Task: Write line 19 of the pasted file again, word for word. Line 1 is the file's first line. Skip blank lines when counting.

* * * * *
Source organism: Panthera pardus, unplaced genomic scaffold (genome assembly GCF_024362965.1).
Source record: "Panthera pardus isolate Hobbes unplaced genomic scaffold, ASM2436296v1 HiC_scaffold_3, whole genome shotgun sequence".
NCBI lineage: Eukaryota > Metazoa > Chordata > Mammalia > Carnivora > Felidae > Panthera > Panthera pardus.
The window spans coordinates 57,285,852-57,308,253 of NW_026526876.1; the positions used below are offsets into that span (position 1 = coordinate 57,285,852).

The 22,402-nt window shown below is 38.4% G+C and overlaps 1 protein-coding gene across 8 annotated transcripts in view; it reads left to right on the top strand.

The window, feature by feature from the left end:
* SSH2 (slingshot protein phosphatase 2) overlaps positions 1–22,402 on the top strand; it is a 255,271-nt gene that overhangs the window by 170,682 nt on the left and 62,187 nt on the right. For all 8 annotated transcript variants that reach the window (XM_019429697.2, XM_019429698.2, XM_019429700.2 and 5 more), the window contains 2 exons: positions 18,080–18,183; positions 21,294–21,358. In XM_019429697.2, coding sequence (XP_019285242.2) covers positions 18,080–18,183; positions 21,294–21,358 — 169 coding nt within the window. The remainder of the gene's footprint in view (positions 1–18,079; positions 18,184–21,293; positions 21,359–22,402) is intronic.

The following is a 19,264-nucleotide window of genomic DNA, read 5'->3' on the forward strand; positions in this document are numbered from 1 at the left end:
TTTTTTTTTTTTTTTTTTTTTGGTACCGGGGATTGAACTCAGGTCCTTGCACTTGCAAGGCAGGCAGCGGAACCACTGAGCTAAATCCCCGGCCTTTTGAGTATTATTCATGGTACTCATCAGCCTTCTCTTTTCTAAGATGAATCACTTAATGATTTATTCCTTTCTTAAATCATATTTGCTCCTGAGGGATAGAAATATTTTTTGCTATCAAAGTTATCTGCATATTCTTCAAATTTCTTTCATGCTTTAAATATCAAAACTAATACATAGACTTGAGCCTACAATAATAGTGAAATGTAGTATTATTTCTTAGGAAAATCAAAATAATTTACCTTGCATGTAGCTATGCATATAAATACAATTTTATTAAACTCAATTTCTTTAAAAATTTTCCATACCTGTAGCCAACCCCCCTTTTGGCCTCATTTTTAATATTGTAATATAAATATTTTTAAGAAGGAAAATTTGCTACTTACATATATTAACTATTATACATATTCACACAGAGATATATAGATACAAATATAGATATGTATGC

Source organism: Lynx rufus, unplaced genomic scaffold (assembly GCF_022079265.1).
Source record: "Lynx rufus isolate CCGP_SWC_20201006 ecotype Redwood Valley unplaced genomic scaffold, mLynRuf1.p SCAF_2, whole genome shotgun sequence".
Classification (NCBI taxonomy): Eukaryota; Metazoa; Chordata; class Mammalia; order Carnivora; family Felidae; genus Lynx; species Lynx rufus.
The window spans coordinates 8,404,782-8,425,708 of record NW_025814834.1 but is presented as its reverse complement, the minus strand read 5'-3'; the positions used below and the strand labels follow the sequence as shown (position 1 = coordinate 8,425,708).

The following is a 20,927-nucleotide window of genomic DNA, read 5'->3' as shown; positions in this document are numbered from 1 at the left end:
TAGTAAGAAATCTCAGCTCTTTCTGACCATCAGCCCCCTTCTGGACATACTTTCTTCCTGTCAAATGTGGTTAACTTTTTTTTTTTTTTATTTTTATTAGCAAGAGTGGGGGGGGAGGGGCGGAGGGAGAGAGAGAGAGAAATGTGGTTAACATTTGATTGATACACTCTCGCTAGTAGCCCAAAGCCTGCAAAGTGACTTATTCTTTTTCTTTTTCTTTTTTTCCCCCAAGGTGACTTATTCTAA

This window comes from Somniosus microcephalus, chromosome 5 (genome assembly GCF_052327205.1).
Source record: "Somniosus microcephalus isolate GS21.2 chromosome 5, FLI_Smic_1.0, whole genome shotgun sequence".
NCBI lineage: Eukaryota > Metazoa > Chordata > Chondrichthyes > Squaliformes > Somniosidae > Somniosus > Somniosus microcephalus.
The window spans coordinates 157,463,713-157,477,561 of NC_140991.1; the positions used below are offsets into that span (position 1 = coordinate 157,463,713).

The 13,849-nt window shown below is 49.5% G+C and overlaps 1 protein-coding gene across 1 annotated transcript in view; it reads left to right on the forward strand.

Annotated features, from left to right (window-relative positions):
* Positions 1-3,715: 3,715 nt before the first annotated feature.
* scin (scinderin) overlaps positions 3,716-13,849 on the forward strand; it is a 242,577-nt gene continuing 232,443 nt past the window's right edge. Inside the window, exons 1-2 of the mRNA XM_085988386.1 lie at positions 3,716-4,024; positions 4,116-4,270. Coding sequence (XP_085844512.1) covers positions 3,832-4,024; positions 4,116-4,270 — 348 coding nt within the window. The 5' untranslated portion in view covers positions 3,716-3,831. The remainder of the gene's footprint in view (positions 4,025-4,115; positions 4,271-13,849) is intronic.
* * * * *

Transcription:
The window spans coordinates 157,463,713-157,477,561 of NC_140991.1; the positions used below are offsets into that span (position 1 = coordinate 157,463,713).